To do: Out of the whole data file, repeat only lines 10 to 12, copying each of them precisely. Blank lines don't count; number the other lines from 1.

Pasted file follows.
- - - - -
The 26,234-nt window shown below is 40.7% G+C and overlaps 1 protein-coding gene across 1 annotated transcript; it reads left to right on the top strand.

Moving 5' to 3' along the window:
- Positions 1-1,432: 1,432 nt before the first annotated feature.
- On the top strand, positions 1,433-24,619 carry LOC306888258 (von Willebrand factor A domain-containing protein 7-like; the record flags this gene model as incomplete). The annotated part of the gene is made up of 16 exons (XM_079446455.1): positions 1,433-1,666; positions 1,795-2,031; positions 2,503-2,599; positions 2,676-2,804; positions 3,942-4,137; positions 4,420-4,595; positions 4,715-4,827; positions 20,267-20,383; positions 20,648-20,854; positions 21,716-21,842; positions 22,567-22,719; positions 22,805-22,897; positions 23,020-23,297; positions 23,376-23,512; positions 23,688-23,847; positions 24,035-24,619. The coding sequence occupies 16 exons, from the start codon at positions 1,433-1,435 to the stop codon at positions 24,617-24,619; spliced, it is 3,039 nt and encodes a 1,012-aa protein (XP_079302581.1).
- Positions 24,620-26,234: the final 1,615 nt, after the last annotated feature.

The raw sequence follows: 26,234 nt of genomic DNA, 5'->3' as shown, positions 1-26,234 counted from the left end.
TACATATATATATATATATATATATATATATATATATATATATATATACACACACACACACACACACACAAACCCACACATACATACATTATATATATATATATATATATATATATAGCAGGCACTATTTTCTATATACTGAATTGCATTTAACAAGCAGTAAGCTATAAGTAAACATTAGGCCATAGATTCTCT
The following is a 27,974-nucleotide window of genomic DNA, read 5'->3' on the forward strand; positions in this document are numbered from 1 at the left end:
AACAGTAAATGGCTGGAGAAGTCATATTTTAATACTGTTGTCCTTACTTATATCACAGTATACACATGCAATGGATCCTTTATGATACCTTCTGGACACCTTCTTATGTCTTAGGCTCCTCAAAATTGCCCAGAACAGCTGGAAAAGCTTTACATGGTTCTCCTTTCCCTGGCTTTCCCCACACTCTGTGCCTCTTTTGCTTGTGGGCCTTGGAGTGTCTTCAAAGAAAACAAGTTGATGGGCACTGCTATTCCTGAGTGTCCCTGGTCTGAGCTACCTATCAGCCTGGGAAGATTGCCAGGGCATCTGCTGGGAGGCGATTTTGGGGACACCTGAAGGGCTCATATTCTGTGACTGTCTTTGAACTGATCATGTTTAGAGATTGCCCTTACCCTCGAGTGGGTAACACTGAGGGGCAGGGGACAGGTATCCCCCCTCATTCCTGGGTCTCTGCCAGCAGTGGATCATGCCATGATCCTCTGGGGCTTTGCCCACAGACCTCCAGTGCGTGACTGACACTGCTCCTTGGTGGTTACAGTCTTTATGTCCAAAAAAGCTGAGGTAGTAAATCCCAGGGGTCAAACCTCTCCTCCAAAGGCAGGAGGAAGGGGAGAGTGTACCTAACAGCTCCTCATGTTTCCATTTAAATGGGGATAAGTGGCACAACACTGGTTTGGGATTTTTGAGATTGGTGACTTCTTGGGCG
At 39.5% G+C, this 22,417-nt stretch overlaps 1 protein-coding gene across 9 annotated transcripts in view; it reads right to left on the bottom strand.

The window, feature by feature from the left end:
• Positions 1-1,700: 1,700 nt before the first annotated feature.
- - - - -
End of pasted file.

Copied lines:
At 39.5% G+C, this 22,417-nt stretch overlaps 1 protein-coding gene across 9 annotated transcripts in view; it reads right to left on the bottom strand.

The window, feature by feature from the left end:
• Positions 1-1,700: 1,700 nt before the first annotated feature.